The two perspectives barely coincide this year with the birthday -20th Jimada-thani- of Sayyidah Fatima, daughter of the great messenger of Allah. Some traditions in her respect include; “Fatima is the chief of the women of Paradise.” (Sahih al – Bukhari Vol. V, chapter 29. Mother of believers A’isha has said "I have not seen a person more similar to the Prophet’s appearance, conduct, guidance, and speech, whether sitting or standing, than Fatima. When she enters, the Messenger of Allah stands up, kisses and welcomes her, then takes her hand and asks her to sit in his place." (Tirmizi and Ibn Abdul Rabbeh in Eqd al – Farid). She has also narrated: "(I declare) By Allah that I have not seen anyone more beloved to Allah’s Messenger than Ali, or a woman on earth more beloved to him than his wife (Ali’s wife, Fatima)." Narrated by Mustadrak al-Hakim: V.3, p.154, Khasaes An-Nisaee: p.29. The Messenger of Allah (S) said: the best of the women of Paradise are: Khadija daughter of Khowailid, Fatima daughter of Muhammad, Asiyah daughter of Muzahim (Pharaoh’s wife), and Mariam daughter of Imran mother of Jesus. No doubt, her sincere worship, good neighborliness, patience, perseverance, hospitality and family life and children up-bringing are exemplary lessons for all! However, it is imperative to raise some questions here; where are Sayyidah’s narrations? Didn’t she narrate? How and why did others narrate including her children’s peers that were born at Medina? And what was her crime that that she was persecuted to the extent of martyrdom? We strongly advice all justice – seeking people to revisit history so as to differentiate the actual lovers of the noble messenger from his enemies.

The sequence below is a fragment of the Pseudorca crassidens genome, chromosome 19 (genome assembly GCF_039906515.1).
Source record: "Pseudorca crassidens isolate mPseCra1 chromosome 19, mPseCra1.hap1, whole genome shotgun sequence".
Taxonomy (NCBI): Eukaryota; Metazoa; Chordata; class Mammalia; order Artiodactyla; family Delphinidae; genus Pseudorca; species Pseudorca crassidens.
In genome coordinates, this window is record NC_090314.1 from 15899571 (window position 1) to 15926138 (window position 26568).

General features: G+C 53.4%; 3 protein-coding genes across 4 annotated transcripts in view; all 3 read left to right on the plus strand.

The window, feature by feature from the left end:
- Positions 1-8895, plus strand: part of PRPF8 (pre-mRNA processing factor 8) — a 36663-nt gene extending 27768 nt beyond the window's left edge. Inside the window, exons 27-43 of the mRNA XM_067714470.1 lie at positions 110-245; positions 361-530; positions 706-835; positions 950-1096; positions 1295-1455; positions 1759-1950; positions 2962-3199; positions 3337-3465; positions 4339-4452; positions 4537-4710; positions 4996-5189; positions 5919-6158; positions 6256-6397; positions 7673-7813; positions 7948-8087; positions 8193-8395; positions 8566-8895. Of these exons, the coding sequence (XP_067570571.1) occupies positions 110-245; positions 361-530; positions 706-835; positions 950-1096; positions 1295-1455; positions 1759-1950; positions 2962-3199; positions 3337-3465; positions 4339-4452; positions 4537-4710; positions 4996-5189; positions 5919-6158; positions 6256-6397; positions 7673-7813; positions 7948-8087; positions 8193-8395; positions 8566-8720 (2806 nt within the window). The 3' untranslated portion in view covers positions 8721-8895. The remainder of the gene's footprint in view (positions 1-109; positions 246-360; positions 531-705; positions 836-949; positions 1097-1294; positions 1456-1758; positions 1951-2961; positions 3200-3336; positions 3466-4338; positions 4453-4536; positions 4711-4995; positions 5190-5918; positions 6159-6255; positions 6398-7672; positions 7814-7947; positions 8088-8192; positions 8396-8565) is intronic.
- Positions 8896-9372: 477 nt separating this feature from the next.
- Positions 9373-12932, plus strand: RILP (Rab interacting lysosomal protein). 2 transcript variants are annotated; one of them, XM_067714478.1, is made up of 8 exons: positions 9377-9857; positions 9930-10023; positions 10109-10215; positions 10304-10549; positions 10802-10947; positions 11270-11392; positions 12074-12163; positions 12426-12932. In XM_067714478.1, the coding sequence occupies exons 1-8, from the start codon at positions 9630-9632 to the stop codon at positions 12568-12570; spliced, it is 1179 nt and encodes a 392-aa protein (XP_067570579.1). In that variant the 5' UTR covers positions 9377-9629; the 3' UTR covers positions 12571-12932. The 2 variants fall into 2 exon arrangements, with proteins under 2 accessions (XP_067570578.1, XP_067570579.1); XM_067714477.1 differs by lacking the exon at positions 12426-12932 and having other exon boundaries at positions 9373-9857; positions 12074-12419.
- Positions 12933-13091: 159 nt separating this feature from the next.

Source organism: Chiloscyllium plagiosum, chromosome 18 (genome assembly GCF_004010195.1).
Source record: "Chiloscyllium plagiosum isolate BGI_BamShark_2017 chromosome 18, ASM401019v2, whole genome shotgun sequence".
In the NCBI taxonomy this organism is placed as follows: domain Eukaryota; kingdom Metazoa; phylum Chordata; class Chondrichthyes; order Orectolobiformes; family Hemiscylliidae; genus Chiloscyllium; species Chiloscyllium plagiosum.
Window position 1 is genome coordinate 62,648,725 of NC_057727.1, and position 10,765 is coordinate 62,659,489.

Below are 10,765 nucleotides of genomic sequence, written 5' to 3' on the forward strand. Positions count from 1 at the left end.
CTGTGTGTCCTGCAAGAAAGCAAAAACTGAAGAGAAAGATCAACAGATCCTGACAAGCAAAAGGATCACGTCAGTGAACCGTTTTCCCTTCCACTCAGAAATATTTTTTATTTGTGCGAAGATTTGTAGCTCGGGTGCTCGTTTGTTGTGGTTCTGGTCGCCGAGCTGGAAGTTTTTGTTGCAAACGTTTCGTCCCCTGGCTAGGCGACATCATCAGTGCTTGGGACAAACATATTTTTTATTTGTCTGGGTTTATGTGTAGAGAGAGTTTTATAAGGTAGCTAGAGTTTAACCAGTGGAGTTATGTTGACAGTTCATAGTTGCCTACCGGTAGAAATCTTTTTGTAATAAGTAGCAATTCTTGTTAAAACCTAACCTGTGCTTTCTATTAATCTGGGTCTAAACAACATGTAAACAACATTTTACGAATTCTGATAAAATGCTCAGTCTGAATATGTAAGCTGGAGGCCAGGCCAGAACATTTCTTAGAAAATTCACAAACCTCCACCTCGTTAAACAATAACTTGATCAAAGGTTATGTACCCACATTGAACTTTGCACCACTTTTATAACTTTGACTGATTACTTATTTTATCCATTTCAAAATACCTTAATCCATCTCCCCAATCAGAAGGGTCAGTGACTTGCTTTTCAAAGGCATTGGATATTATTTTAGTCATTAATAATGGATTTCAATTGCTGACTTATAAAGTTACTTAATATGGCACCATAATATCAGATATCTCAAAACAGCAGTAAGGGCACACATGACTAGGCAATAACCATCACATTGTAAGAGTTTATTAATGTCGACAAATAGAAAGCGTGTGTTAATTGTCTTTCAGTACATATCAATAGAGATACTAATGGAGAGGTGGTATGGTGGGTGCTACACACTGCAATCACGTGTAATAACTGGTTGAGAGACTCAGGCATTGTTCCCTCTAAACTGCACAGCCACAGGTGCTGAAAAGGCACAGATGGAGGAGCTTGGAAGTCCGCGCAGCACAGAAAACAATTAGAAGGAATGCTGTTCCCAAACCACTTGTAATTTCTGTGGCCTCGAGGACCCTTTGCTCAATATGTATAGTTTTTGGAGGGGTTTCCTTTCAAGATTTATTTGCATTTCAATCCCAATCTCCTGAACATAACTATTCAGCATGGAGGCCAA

The Islamic revivalism and societal reform achieved by Shaikh Uthman Bn Fodio was unarguably great. According to Professor Y. M. Adamu in a paper: Learning and scholarship in the Sokoto Caliphate: Legacies and Challenges. The Shehu set to fight the misinterpretation of Islam and the tyranny of Hausa leaders and transform the society on the teachings of Qur’an and Sunna. The Ulama of the time, otherwise called Ulama al – Su’ by the Jihad leaders in their attempt to maintain status quo posed a great challenge to the Shehu intellectually. According to Sulaiman, 1978, p. 78, the Shaikh said "the evil of leaving women in ignorance, not knowing what is incumbent upon them, nay, not knowing Islam at all, is greater than the evil of their mixing with men, for the first evil relates back to religion, which is faith Islam and good works (Ihsan) and the second evil relates to genealogy"